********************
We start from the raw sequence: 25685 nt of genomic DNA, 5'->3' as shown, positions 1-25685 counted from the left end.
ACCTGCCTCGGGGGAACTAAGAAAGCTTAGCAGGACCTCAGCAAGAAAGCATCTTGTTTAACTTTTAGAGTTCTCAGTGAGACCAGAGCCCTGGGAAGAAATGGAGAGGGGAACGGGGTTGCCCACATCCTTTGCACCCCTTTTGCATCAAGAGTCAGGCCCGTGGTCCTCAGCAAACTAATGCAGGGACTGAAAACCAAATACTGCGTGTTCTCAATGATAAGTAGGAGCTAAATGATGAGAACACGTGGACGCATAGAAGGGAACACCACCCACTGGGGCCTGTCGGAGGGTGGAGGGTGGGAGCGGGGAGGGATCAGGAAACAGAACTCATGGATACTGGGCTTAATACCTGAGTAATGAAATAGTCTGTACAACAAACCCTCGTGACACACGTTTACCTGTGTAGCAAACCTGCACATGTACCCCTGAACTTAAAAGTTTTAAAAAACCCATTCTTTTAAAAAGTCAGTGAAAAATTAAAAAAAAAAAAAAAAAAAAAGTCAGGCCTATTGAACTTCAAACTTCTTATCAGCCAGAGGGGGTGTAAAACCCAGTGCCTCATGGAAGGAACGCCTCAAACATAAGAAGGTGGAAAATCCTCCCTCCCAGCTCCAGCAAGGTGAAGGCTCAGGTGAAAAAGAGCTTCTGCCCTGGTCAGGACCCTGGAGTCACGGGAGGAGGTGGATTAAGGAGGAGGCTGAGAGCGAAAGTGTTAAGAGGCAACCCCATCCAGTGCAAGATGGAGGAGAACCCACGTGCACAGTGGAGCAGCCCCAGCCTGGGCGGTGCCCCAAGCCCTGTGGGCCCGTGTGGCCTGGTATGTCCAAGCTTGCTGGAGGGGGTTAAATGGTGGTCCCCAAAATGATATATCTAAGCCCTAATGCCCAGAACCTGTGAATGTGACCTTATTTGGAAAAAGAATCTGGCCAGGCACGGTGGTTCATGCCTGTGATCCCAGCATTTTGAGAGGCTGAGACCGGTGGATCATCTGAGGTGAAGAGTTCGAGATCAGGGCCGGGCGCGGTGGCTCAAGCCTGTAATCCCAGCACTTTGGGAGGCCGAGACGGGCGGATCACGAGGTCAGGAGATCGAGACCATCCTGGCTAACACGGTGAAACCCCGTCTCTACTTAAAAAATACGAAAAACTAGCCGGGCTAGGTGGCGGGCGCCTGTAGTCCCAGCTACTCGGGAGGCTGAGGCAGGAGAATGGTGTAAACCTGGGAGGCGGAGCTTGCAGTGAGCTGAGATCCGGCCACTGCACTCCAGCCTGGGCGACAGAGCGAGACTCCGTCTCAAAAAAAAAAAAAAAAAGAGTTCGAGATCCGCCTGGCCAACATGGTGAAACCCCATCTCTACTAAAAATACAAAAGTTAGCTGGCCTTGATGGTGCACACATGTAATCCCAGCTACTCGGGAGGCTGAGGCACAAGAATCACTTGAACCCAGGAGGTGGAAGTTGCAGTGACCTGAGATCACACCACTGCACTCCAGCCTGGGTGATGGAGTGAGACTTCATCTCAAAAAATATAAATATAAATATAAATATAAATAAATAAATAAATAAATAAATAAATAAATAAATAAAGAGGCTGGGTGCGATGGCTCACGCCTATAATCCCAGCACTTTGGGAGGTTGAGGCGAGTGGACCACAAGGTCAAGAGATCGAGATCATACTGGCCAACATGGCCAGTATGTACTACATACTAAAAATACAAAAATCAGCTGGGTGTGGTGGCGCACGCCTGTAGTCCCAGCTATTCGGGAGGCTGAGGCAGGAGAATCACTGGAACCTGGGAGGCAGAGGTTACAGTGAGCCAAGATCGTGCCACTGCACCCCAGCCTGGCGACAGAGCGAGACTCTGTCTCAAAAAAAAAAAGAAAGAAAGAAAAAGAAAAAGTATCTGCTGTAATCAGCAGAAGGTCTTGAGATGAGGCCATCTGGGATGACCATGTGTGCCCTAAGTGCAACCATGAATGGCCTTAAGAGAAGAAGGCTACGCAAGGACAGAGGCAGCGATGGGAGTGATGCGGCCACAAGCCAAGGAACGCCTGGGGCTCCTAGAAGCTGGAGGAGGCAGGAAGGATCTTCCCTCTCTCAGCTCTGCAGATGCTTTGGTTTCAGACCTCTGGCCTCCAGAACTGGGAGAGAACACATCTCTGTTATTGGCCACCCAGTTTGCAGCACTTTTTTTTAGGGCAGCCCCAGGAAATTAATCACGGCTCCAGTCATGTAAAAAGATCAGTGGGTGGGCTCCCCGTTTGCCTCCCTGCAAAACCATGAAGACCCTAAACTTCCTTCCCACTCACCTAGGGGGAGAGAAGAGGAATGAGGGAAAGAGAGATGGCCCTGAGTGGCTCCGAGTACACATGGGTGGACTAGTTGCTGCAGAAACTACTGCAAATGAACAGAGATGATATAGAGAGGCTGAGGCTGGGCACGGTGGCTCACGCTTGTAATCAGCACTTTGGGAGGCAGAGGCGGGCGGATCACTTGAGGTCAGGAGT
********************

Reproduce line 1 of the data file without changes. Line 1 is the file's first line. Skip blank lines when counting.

We start from the raw sequence: 25685 nt of genomic DNA, 5'->3' as shown, positions 1-25685 counted from the left end.